In this episode we talk about Cormac McCarthy's No Country for Old Men, relating it to the Coen Brothers' film rendition and existentialism.
The highway that is No Country for Old Men gets you lost even though the two-lane blacktop never deviates in direction. It’s just that that first wrong turn screwed everything up and turning back now is as impossible as turning back time itself.
For those who’ve seen the Coen Brothers film, the novel No Country for Old Men is just as blood-soaked and cerebral as the silver screen ever portrayed it. Only a novelist as commanding as Cormac McCarthy can juxtapose sobering meditations on determinism and entropic decay with brutal tableaus of grisly violence along with their lurid aftermath on the body and soul. Because McCarthy is such a deliberate writer, aiming for palpable precision over entertainment, the violence he depicts is rendered all the more visual, all the more real in its considerations to weighing each word in measurements of time and mass. Violence here is not the murders of a few men, it’s the medical examination of death with the reader bearing witness as if you were pumping gas across the street, the bitter taste of iron in your mouth.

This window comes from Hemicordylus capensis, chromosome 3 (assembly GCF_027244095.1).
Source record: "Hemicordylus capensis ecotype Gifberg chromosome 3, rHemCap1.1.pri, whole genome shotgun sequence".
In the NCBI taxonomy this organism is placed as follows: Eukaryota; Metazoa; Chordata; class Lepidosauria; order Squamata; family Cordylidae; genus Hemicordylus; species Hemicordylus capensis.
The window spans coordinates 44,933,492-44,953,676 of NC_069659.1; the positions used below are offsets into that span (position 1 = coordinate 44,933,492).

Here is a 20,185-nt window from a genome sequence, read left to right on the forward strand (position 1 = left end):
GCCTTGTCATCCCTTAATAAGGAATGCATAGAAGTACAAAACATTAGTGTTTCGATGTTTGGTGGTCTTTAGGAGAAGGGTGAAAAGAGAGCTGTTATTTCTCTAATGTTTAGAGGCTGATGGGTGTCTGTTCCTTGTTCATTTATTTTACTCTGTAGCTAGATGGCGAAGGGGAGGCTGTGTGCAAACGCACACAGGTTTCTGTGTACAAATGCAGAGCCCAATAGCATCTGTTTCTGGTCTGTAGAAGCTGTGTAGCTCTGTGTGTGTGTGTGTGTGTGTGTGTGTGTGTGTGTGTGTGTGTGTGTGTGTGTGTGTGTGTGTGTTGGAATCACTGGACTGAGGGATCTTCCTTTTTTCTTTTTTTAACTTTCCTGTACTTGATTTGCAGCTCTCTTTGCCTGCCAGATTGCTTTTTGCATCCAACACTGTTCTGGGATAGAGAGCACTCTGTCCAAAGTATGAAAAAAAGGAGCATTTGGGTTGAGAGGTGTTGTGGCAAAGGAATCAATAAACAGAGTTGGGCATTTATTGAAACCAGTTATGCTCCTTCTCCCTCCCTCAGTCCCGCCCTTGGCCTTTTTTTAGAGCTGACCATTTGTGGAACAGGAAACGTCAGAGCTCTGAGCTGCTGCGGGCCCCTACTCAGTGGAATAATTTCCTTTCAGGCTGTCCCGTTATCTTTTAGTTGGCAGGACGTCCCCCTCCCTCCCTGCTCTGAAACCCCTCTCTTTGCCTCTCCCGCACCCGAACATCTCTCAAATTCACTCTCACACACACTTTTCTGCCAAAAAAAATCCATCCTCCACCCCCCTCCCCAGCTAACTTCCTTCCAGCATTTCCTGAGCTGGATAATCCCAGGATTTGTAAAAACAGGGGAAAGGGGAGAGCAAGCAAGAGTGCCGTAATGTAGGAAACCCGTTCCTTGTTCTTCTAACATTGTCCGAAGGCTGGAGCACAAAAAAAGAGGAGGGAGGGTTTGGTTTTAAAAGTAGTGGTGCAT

Unlike the film, the novel underscores the loneliness of characters like the desperado Llewellyn Moss or the anachronous sheriff Bell ruefully looking back at his past as the future comes slamming at him. These existentialist undercurrents rise up like oceanic groundswells in the hushed moments of a firefight – a Kierkegaardian angst where a bullet between the eyes signifies more than just the end of one’s life. And then there’s the isolated terror of the film’s central antagonist, Chigurh: an entirely human force with an inhuman drive as inexorable as fate itself, whipping between the Texan counties as a sort of grim reaper hellbent on quashing man’s attempts to break away from a system of a demented (or natural) order of power, domination, and inevitability.
Perhaps the highlight of the work is McCarthy’s adroit handling of the prose. It’s as if the man is not writing a novel but crafting some sort of austere furnishing for a friend, planing and sanding the wood with a carpenter’s finesse. The words are active and direct, the sentences laid bare as sun-streaked bones, paragraphs with such a strong physical sense they feel as if one can lift them out of the page and place them on a table.
As dark as the mood and themes may be, everything is exposed and nothing is hidden, reminding one of what Stephen King once said about horror being a substitute for a far greater horror: the lack of meaning in the everyday. What’s truly frightening about NCFOM is how McCarthy redlines inhumanity not in Vietnam or Darfur but in the mid-afternoon sun of the American Heartland, the perfect setting for a case study in fate, violence, and meaning for our time.
Partially Examined Life podcast
New York Times review